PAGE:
Check out the article on the first three movies right here.
And so it arrives, with Wes Craven back in the director’s seat and Kevin Williamson back as the wordsmith, Scream 4 also benefits from a returning cast who we have grown to love throughout the first three movies. Can it ever satisfy the expectations of the horror fans who have been eagerly awaiting its arrival? Before I get to the main body of this review let me tell you right now that yes, yes it bloody can.
From the very beginning of Scream 4 we’re thrown into territory so meta that it looks like it could be in serious danger of eating its own tail, becoming the 21st century slasher Oroboros. Thankfully, whenever this seems likely it pulls back just enough to play on more solid ground and maintain that superb mix of playfulness and tradition that the franchise has often been so good with. Sidney Prescott (Neve Campbell) returns to Woodsboro to promote her new self-help book and it’s not long before someone is getting all knife-happy once again and those pesky phone calls start happening. Dewey (David Arquette) is now the sheriff and Gale (Courtney Cox) is now his wife, struggling to deal with her lost fame and the fact that she now lives the small-town life with her small-town man. Sidney’s cousin, Jill (Emma Roberts), is one of the new batch of potential victims, alongside her friends and, of course, a couple of major horror movie fans (played by Erik Knudsen and Rory Culkin) who try to keep people up to date with the new rules.
In many ways this is as much a remake as it is a reinvigoration of a movie series that took a bit of a dip in its previous instalment. Some scenes deliberately mirror those from the first film, especially, and there are plenty of callbacks and references to please those who have enjoyed their journey with Ghostface (the use of the old “Stab” footage is especially enjoyable) and a lot of the dialogue within the film specifically alludes to remakes as opposed to any reboots. There’s still plenty of wiggle room, however, because this is a killer trying to remake a real-life version of “Stab” as opposed to the “real” events that inspired that film.
Neve Campbell could play the role of Sidney Prescott in her sleep by now and, as much as I love her, it feels like she does at times. I think this is more due to the focus being moved to the newer generation of potential victims/killers rather than the lovely Miss Campbell’s own aptitude but it’s a shame that our heroine is left at the sidelines for many of the better moments. David Arquette is just as good as ever in the role of Dewey, not as goofy as he used to be but just as sweet (e.g. the moment when he quotes Sidney’s book to her = perfect character summary right there). Courtney Cox is still as sharp as she always was, despite her character starting from a point of enforced restraint. We know that as the story breaks she’ll be pushing to get right in the thick of things. As for the newer cast members and the supporting actors, all of them do pretty well. It’s weird to see Anthony Anderson in a Scream film after his appearance in a couple of Scary Movie outings but his scenes with Adam Brody provide some fun moments. Marley Shelton as Deputy Judy Hicks is almost a female version of the Deputy Dewey we first met in Scream. Marielle Jaffe is a bit of a non-event but Hayden Panettiere is great, Nico Tortorella acts in a constantly suspicious manner, Alison Brie is fun to watch and there’s even a small role for the wonderful Mary McDonnell.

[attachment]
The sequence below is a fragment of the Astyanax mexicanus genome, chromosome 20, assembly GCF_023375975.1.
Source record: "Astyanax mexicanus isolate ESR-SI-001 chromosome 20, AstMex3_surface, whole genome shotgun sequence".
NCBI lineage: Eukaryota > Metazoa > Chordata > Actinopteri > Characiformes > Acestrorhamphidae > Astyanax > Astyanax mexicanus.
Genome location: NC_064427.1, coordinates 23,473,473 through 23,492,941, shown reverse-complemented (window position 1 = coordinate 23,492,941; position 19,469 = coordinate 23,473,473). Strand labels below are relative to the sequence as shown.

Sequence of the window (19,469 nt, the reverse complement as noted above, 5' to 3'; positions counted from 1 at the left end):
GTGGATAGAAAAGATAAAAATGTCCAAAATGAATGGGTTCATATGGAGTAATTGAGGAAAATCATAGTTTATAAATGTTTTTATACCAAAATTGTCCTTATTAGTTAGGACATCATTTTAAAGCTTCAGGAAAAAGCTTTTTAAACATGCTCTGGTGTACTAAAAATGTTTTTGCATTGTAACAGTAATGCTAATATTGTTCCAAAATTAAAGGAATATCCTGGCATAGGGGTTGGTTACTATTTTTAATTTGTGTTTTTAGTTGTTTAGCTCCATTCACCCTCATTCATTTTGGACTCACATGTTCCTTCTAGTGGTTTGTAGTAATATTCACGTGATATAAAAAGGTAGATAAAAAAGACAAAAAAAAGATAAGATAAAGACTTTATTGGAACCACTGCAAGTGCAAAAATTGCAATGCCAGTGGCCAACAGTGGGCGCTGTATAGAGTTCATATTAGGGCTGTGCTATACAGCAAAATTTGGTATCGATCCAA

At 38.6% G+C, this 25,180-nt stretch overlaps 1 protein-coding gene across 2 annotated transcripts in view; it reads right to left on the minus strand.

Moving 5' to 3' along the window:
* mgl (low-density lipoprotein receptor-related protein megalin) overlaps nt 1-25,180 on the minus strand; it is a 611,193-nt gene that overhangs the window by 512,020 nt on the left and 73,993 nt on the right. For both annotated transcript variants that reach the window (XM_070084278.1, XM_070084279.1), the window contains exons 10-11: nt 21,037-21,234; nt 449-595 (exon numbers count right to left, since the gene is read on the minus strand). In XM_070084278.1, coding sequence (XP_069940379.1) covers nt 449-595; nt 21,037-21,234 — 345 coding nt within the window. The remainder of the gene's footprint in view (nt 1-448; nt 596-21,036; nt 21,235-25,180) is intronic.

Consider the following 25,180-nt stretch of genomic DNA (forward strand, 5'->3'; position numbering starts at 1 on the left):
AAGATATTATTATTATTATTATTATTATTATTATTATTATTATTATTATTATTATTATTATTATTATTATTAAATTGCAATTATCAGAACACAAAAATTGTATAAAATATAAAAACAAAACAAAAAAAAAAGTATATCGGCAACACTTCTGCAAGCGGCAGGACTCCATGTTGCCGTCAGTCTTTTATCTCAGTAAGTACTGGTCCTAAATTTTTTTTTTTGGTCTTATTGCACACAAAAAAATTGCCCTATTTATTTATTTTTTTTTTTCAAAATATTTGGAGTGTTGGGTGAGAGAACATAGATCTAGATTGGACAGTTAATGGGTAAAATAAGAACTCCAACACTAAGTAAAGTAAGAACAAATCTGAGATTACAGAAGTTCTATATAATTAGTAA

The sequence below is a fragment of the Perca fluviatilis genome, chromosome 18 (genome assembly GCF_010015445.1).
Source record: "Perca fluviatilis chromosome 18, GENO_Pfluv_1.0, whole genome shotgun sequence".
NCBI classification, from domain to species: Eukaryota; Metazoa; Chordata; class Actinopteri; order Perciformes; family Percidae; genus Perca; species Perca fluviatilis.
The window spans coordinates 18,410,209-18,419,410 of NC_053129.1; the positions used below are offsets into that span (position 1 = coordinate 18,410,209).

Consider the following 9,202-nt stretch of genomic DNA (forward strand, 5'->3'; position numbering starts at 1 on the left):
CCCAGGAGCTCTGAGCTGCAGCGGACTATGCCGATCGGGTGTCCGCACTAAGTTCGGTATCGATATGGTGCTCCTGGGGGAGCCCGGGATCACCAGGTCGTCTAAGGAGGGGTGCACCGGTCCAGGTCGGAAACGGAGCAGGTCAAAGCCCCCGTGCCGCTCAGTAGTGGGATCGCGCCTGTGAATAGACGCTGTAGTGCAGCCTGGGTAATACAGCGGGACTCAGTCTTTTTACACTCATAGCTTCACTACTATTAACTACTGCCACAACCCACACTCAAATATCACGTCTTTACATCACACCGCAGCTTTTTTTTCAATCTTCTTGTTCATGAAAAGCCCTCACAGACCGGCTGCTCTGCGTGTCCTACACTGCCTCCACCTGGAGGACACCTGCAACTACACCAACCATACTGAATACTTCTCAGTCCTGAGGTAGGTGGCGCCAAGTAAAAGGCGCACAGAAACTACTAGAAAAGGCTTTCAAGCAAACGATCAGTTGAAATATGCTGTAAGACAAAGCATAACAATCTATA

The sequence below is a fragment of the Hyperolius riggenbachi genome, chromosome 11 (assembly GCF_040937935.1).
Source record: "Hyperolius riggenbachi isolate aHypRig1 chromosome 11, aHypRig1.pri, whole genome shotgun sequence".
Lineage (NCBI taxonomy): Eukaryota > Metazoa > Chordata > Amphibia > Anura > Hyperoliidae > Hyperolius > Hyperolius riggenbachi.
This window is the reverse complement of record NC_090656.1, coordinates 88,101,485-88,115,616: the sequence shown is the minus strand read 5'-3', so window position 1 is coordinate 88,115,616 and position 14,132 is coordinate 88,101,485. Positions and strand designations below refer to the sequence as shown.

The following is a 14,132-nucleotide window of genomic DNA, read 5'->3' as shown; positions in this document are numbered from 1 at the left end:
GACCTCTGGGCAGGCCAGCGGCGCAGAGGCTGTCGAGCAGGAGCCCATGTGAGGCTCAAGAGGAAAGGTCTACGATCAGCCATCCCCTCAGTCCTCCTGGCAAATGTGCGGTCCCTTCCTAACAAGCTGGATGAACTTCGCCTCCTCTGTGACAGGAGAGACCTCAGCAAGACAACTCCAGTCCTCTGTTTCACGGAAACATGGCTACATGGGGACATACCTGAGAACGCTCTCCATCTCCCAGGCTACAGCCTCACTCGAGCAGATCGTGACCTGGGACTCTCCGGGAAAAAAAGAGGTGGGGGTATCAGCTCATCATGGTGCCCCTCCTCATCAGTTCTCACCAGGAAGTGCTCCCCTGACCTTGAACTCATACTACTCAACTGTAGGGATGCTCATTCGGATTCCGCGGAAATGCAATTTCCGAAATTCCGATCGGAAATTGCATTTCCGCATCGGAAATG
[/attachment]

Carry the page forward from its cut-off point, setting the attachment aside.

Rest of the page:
Craven directs on top form, moving the camera around in ways that bring the open doorways and possible “weak spots” to your attention while always playing games with expectations.
And Kevin Williamson’s script? Despite talk of some work done by Ehren Krueger, this feels like Williamson’s work for almost every smartass line of dialogue. And not just a script from a man wanting a decent payday.
Just as Scream managed to list the rules of the genre and still have fun with them all, Scream 4 manages to address all of the inevitable criticisms and skew them to its own advantage.
Perhaps stretching things a little too far with an ending that goes on a little too long, that’s far from the worst thing that this outing could have been guilty of. Craven has returned to revitalise the franchise that revitalised his own career over ten years ago and, with faith in Williamson’s script, he’s provided fans with something that will not disappoint.
DIRECTOR: WES CRAVEN
STARS: NEVE CAMPBELL, DAVID ARQUETTE, COURTNEY COX, EMMA ROBERTS, HAYDEN PANETTIERE
RUNTIME: 111 MINS APPROX